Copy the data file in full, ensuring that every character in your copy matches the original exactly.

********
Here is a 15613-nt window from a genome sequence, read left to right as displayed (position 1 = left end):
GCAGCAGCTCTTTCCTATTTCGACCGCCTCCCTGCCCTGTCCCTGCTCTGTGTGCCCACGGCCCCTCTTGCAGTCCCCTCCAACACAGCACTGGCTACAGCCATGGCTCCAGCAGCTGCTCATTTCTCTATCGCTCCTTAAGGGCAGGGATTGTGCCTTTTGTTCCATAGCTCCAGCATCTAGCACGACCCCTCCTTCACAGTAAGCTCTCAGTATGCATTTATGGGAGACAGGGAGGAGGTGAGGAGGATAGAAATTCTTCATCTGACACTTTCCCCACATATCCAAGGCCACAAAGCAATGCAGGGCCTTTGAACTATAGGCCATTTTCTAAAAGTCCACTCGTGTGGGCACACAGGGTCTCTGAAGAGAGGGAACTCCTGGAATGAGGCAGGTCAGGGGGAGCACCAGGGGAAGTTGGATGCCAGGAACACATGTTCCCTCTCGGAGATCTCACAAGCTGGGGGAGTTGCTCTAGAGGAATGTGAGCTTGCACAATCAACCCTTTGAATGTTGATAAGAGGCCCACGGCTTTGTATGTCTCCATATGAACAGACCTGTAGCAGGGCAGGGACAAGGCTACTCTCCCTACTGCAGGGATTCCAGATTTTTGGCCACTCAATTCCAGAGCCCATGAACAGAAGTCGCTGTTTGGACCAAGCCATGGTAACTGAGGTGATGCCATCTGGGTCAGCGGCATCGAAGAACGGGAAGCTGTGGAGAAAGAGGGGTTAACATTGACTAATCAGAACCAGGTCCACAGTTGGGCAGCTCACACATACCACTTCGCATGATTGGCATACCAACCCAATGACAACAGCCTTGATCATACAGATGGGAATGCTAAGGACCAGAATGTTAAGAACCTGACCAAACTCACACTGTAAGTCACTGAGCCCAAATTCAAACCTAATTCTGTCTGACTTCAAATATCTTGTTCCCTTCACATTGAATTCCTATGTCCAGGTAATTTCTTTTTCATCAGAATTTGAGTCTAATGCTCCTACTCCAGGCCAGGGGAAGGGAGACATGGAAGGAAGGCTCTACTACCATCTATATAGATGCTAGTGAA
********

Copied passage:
Here is a 15613-nt window from a genome sequence, read left to right as displayed (position 1 = left end):
GCAGCAGCTCTTTCCTATTTCGACCGCCTCCCTGCCCTGTCCCTGCTCTGTGTGCCCACGGCCCCTCTTGCAGTCCCCTCCAACACAGCACTGGCTACAGCCATGGCTCCAGCAGCTGCTCATTTCTCTATCGCTCCTTAAGGGCAGGGATTGTGCCTTTTGTTCCATAGCTCCAGCATCTAGCACGACCCCTCCTTCACAGTAAGCTCTCAGTATGCATTTATGGGAGACAGGGAGGAGGTGAGGAGGATAGAAATTCTTCATCTGACACTTTCCCCACATATCCAAGGCCACAAAGCAATGCAGGGCCTTTGAACTATAGGCCATTTTCTAAAAGTCCACTCGTGTGGGCACACAGGGTCTCTGAAGAGAGGGAACTCCTGGAATGAGGCAGGTCAGGGGGAGCACCAGGGGAAGTTGGATGCCAGGAACACATGTTCCCTCTCGGAGATCTCACAAGCTGGGGGAGTTGCTCTAGAGGAATGTGAGCTTGCACAATCAACCCTTTGAATGTTGATAAGAGGCCCACGGCTTTGTATGTCTCCATATGAACAGACCTGTAGCAGGGCAGGGACAAGGCTACTCTCCCTACTGCAGGGATTCCAGATTTTTGGCCACTCAATTCCAGAGCCCATGAACAGAAGTCGCTGTTTGGACCAAGCCATGGTAACTGAGGTGATGCCATCTGGGTCAGCGGCATCGAAGAACGGGAAGCTGTGGAGAAAGAGGGGTTAACATTGACTAATCAGAACCAGGTCCACAGTTGGGCAGCTCACACATACCACTTCGCATGATTGGCATACCAACCCAATGACAACAGCCTTGATCATACAGATGGGAATGCTAAGGACCAGAATGTTAAGAACCTGACCAAACTCACACTGTAAGTCACTGAGCCCAAATTCAAACCTAATTCTGTCTGACTTCAAATATCTTGTTCCCTTCACATTGAATTCCTATGTCCAGGTAATTTCTTTTTCATCAGAATTTGAGTCTAATGCTCCTACTCCAGGCCAGGGGAAGGGAGACATGGAAGGAAGGCTCTACTACCATCTATATAGATGCTAGTGAA